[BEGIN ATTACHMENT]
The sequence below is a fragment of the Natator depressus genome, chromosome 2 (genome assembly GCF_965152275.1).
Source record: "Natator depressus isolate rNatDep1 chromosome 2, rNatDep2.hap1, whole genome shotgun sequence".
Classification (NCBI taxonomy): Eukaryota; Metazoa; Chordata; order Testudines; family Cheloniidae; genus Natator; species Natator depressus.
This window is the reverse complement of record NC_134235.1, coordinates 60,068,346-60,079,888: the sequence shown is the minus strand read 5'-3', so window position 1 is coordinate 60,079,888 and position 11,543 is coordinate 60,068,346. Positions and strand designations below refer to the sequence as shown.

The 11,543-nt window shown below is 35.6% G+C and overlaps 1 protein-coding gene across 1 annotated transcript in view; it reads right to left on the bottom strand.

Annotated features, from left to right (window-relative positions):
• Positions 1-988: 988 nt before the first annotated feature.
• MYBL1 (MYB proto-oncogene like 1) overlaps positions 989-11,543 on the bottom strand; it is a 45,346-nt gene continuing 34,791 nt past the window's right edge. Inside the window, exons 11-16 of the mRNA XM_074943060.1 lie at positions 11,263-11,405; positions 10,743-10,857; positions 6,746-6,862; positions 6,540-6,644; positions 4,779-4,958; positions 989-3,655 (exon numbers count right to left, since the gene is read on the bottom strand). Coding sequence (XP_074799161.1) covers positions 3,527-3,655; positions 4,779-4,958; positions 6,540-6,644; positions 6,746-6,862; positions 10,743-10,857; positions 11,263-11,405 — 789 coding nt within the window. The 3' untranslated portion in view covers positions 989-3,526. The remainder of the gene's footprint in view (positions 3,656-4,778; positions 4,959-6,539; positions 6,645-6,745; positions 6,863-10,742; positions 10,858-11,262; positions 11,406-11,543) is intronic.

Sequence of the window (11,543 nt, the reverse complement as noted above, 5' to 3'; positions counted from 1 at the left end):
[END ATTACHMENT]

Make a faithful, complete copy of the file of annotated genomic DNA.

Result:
The sequence below is a fragment of the Natator depressus genome, chromosome 2 (genome assembly GCF_965152275.1).
Source record: "Natator depressus isolate rNatDep1 chromosome 2, rNatDep2.hap1, whole genome shotgun sequence".
Classification (NCBI taxonomy): Eukaryota; Metazoa; Chordata; order Testudines; family Cheloniidae; genus Natator; species Natator depressus.
This window is the reverse complement of record NC_134235.1, coordinates 60,068,346-60,079,888: the sequence shown is the minus strand read 5'-3', so window position 1 is coordinate 60,079,888 and position 11,543 is coordinate 60,068,346. Positions and strand designations below refer to the sequence as shown.

The 11,543-nt window shown below is 35.6% G+C and overlaps 1 protein-coding gene across 1 annotated transcript in view; it reads right to left on the bottom strand.

Annotated features, from left to right (window-relative positions):
• Positions 1-988: 988 nt before the first annotated feature.
• MYBL1 (MYB proto-oncogene like 1) overlaps positions 989-11,543 on the bottom strand; it is a 45,346-nt gene continuing 34,791 nt past the window's right edge. Inside the window, exons 11-16 of the mRNA XM_074943060.1 lie at positions 11,263-11,405; positions 10,743-10,857; positions 6,746-6,862; positions 6,540-6,644; positions 4,779-4,958; positions 989-3,655 (exon numbers count right to left, since the gene is read on the bottom strand). Coding sequence (XP_074799161.1) covers positions 3,527-3,655; positions 4,779-4,958; positions 6,540-6,644; positions 6,746-6,862; positions 10,743-10,857; positions 11,263-11,405 — 789 coding nt within the window. The 3' untranslated portion in view covers positions 989-3,526. The remainder of the gene's footprint in view (positions 3,656-4,778; positions 4,959-6,539; positions 6,645-6,745; positions 6,863-10,742; positions 10,858-11,262; positions 11,406-11,543) is intronic.

Sequence of the window (11,543 nt, the reverse complement as noted above, 5' to 3'; positions counted from 1 at the left end):